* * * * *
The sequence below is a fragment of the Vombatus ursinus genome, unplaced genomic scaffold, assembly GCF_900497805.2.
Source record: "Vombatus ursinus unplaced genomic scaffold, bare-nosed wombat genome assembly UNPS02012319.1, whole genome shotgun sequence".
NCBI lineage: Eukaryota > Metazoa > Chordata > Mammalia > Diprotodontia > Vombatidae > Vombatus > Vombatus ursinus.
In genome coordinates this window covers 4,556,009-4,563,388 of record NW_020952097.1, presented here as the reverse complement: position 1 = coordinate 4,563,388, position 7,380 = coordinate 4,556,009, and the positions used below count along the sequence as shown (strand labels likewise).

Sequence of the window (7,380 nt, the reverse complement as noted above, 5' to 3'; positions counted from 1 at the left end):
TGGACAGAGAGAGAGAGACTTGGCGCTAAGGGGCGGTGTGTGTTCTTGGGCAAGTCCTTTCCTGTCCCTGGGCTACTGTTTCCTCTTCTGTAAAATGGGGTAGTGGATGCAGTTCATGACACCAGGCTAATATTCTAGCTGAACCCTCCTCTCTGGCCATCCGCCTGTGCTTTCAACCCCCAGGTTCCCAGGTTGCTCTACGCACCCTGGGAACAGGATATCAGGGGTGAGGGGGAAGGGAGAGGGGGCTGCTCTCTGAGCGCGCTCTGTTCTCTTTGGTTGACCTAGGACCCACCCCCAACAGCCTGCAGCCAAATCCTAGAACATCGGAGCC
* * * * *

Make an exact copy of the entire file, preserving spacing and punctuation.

The sequence below is a fragment of the Vombatus ursinus genome, unplaced genomic scaffold, assembly GCF_900497805.2.
Source record: "Vombatus ursinus unplaced genomic scaffold, bare-nosed wombat genome assembly UNPS02012319.1, whole genome shotgun sequence".
NCBI lineage: Eukaryota > Metazoa > Chordata > Mammalia > Diprotodontia > Vombatidae > Vombatus > Vombatus ursinus.
In genome coordinates this window covers 4,556,009-4,563,388 of record NW_020952097.1, presented here as the reverse complement: position 1 = coordinate 4,563,388, position 7,380 = coordinate 4,556,009, and the positions used below count along the sequence as shown (strand labels likewise).

Sequence of the window (7,380 nt, the reverse complement as noted above, 5' to 3'; positions counted from 1 at the left end):
TGGACAGAGAGAGAGAGACTTGGCGCTAAGGGGCGGTGTGTGTTCTTGGGCAAGTCCTTTCCTGTCCCTGGGCTACTGTTTCCTCTTCTGTAAAATGGGGTAGTGGATGCAGTTCATGACACCAGGCTAATATTCTAGCTGAACCCTCCTCTCTGGCCATCCGCCTGTGCTTTCAACCCCCAGGTTCCCAGGTTGCTCTACGCACCCTGGGAACAGGATATCAGGGGTGAGGGGGAAGGGAGAGGGGGCTGCTCTCTGAGCGCGCTCTGTTCTCTTTGGTTGACCTAGGACCCACCCCCAACAGCCTGCAGCCAAATCCTAGAACATCGGAGCC